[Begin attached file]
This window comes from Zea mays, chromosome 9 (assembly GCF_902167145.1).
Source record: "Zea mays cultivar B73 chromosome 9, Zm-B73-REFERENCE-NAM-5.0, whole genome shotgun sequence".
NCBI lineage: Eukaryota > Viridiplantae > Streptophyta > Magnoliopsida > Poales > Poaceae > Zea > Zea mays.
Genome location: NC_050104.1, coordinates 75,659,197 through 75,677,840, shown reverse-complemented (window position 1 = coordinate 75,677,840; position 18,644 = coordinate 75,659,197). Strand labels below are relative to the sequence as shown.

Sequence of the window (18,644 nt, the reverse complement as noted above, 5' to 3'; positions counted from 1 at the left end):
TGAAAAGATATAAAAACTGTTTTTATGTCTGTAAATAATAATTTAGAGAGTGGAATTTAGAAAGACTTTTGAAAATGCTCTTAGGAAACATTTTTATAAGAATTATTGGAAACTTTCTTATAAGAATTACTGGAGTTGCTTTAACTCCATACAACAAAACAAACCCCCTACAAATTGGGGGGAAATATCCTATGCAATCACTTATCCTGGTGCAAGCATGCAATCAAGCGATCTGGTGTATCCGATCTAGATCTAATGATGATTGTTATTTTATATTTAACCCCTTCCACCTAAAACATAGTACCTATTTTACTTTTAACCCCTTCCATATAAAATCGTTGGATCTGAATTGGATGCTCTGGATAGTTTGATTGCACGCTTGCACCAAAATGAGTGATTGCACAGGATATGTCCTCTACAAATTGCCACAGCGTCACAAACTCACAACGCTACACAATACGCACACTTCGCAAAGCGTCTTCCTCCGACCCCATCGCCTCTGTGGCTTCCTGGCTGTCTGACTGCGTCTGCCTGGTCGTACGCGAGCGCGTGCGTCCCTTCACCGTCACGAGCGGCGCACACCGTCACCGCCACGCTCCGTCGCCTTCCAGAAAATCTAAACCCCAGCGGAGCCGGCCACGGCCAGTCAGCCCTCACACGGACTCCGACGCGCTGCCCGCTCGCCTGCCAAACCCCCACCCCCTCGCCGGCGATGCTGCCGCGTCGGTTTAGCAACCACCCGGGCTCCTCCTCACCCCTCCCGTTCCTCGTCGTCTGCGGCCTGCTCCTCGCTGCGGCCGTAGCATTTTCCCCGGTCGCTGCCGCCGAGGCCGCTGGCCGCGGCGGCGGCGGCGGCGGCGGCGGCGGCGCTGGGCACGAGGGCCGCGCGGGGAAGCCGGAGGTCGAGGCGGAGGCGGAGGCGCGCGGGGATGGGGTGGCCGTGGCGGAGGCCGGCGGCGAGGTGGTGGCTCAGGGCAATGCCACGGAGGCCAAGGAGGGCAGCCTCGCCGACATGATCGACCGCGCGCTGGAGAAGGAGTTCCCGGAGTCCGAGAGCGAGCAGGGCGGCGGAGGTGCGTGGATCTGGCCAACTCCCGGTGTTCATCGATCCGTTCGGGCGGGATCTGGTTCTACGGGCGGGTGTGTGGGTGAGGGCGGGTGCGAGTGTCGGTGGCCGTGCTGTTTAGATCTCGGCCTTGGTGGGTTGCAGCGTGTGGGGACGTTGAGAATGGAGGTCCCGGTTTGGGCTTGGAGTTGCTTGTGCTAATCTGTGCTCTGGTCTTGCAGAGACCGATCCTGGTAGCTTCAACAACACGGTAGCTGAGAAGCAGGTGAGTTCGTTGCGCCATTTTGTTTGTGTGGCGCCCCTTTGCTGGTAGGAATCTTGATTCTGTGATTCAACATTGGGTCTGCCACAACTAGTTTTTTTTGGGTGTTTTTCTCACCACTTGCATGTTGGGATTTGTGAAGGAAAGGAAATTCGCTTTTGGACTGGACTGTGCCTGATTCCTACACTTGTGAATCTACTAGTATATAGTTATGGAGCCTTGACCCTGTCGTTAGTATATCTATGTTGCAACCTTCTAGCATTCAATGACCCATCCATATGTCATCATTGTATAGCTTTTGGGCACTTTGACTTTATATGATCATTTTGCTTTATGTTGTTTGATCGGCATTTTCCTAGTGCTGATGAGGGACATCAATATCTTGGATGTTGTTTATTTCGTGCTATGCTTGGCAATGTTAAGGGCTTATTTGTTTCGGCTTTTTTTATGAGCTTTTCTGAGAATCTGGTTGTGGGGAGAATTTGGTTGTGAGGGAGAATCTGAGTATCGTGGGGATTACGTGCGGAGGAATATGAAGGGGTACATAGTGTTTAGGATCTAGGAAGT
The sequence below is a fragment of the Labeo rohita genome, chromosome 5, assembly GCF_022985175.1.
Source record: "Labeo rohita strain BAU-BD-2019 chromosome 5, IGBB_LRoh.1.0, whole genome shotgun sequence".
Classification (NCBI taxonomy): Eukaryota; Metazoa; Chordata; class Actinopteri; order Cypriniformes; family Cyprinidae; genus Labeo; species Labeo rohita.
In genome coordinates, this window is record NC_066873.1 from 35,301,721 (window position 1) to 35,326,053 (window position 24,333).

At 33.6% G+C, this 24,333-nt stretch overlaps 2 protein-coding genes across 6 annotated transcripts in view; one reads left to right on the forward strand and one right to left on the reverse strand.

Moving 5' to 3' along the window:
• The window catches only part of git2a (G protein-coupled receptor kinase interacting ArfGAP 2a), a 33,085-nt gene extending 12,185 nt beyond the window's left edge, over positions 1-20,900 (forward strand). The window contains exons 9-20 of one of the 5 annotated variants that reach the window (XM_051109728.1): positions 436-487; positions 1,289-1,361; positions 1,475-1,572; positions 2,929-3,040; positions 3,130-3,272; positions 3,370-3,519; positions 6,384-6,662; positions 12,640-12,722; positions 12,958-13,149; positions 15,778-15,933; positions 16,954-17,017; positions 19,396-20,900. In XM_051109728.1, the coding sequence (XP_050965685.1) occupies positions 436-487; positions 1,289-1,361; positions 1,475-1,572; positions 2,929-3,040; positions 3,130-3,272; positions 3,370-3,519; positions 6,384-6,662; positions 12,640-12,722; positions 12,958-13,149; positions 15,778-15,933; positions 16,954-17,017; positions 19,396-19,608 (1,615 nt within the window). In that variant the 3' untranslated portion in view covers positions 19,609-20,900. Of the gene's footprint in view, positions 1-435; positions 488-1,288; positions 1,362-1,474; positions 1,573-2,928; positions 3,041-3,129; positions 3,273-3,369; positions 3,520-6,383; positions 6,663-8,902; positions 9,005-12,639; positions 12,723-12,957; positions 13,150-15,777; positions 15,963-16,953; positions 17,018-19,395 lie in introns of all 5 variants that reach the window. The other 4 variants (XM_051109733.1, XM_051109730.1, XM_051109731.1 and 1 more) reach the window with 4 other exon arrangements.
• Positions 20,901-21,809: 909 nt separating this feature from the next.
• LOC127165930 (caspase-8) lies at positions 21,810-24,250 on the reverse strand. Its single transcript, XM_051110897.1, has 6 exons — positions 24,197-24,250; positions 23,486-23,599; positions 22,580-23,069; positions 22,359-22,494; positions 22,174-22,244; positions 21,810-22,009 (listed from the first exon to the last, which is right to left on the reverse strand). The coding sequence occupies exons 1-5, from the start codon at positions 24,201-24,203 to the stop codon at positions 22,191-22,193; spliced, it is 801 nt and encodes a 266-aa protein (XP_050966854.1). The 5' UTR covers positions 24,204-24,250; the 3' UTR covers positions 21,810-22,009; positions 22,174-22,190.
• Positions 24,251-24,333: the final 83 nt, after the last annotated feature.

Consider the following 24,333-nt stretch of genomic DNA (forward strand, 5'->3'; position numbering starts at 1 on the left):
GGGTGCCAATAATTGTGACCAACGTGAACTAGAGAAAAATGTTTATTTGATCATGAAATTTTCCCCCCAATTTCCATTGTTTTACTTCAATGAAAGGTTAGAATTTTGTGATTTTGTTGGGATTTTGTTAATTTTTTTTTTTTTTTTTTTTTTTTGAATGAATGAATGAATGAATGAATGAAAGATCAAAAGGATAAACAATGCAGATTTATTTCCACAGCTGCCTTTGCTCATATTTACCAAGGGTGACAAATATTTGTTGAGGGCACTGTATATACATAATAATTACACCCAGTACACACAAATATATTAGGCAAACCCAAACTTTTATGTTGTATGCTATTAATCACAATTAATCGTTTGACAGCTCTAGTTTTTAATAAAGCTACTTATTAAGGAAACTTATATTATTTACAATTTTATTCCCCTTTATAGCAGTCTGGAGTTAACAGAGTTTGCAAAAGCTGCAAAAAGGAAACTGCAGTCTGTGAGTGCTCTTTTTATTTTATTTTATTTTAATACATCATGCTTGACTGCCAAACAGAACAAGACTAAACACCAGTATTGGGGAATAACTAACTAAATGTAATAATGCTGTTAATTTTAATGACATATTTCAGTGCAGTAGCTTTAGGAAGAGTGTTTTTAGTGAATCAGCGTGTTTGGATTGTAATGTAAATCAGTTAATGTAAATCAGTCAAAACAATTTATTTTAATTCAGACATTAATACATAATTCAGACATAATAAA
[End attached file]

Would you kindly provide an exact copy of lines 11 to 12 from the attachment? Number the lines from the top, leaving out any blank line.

At 33.6% G+C, this 24,333-nt stretch overlaps 2 protein-coding genes across 6 annotated transcripts in view; one reads left to right on the forward strand and one right to left on the reverse strand.

Moving 5' to 3' along the window: